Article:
I do a lot of individual sales coaching. Every client is different and has different goals and needs, but the number one challenge I run into almost every time is time management.
A salesperson starts out the week with a plan, but it quickly deteriorates into a mish mash of new business development, old business follow ups, administration, and . . . let’s be honest . . . screwing around with all sorts of distractions that come up.
People often ask me, of all the different tips and advice I have written and spoken about over the years, do I have a favorite that stands out above all the others?
Of course, communication and selling through relationships are complex topics and a lot of things need to come together for success therein, but I do have an answer that, if we do this over and over through the course of our selling and personal lifetimes, will generate an astonishing bank account of goodwill and benefits.
Each time you encounter someone, when you finish the encounter, step back and ask yourself the following question:
Most of us have experienced the humor of Monty Python over the years via their movies and TV shows. I am a big fan, so when I saw that one of the group’s preeminent members, John Cleese, was coming to town for a one man show, I jumped on the opportunity. I am glad I did, because he reminded me of some very important lessons on presenting and selling.
The stage was empty except for a stool. The lights dimmed, a voice announced Cleese and he walked out to the center of the stage. He let the applause die down and then he said . . .
We are going to take the rest of December to refresh. But first, we’d like to take the opportunity to thank each of you for your support of our mission . . . providing insight and information to the most dynamic and interesting set of people in the business world . . . salespeople.
I make this next statement with complete conviction and sincerity.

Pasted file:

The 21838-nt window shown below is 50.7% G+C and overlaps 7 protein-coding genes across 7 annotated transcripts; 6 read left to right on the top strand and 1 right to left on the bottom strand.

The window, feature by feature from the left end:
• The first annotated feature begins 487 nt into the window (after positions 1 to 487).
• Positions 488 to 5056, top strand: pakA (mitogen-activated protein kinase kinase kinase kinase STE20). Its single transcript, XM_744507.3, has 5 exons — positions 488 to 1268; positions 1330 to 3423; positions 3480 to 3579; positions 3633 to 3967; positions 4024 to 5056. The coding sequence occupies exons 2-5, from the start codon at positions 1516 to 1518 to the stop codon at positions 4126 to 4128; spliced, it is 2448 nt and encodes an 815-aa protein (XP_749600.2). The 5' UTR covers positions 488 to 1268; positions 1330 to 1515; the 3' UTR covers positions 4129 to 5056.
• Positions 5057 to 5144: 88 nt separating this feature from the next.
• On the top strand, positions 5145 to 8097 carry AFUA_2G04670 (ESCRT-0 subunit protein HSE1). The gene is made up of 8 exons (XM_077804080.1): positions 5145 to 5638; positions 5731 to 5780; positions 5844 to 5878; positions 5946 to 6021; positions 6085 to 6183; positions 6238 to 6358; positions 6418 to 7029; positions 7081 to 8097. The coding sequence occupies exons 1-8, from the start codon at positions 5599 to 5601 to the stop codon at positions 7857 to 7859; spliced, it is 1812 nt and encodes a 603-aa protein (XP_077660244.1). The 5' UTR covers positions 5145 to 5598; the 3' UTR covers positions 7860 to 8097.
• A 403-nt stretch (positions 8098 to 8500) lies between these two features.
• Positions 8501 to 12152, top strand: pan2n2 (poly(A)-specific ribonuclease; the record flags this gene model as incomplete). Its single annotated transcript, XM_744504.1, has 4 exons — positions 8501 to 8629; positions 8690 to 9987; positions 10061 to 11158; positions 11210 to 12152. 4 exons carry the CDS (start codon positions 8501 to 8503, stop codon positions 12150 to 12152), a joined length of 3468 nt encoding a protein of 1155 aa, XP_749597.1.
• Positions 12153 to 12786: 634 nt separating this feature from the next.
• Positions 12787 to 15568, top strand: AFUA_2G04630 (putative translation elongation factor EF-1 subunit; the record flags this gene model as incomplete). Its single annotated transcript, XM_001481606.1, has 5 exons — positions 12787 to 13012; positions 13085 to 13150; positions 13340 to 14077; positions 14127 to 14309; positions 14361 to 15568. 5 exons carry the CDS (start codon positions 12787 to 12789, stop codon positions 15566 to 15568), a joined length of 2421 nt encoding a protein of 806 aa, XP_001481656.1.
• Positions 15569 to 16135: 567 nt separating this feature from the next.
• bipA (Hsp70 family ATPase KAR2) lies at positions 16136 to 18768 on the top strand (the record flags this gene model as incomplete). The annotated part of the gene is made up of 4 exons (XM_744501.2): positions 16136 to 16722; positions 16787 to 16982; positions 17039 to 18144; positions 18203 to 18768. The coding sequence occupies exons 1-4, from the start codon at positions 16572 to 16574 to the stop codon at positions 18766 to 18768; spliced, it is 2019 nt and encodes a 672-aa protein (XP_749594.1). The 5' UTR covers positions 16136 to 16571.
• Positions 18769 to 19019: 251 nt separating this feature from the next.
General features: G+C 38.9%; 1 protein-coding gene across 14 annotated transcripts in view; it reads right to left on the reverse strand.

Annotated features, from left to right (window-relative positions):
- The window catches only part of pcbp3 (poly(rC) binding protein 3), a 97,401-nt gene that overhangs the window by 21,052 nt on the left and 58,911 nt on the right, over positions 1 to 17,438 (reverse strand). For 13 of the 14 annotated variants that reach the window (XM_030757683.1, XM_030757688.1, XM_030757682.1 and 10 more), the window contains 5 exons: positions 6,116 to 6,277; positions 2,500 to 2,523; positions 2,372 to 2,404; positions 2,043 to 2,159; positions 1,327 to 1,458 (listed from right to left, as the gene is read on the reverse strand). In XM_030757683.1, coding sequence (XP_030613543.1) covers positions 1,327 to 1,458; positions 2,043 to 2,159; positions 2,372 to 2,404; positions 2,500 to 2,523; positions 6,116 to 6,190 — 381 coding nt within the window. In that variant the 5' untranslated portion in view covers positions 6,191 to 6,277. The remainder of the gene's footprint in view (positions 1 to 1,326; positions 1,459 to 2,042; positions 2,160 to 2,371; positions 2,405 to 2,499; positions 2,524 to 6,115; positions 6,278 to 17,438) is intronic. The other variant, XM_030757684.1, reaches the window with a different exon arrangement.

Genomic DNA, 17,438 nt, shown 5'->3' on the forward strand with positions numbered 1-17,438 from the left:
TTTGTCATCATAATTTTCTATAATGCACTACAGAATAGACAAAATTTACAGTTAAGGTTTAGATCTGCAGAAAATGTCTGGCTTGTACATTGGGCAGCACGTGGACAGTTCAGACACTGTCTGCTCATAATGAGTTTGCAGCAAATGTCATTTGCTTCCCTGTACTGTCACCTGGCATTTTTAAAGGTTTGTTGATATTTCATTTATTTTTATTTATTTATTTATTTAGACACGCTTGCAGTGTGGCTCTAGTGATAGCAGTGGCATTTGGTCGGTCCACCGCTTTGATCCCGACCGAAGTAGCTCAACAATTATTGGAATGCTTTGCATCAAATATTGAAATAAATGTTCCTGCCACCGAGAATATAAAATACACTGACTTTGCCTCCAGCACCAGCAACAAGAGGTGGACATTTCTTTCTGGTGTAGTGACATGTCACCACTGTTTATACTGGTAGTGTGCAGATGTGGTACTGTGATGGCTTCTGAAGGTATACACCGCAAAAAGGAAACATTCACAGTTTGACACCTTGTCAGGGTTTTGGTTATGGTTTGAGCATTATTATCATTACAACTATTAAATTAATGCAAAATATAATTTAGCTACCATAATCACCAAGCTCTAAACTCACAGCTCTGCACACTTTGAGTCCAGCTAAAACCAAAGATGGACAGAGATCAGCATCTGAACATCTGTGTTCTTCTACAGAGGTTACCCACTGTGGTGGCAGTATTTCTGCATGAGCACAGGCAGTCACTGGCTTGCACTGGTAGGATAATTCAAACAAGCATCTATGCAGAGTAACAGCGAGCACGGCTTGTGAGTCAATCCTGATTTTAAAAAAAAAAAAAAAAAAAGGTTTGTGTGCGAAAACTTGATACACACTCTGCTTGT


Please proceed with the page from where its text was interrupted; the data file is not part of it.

The holiday season is a great time to experience just about every level of sales quality when we hit the malls. Obviously we are not going to expect the same level of training resources for most retail and seasonal salespeople that we would in the business to business environment, but it is still worthwhile to pay attention to preparation and, most of all, attitudes.
In making the rounds over the weekend, I loved dealing with the young kids who are working for a few weeks through the season. These are the kids that need the money and I had watched them earlier in the year filling out applications and heading into managers’ offices for interviews.
Nothing against the richer kids, but how much stronger are these people going to be when it comes time to go after a full-time job?
Anyway, for the most part, these seasonal employees came ready to play. They approached me immediately, almost always knew where to find what I was looking for, and usually had a decent grasp of the products they were representing.
It was not that long ago when Thanksgiving weekend was all
about family, turkey and football and the concept of Black Friday – the manic
shopping day after Thanksgiving – did not even exist. Oh sure, people might
head over to the mall and start doing some Christmas shopping, but it was a far
cry from the institution and media phenomenon that exists today.
So, how were the retailers able to drum up this feeding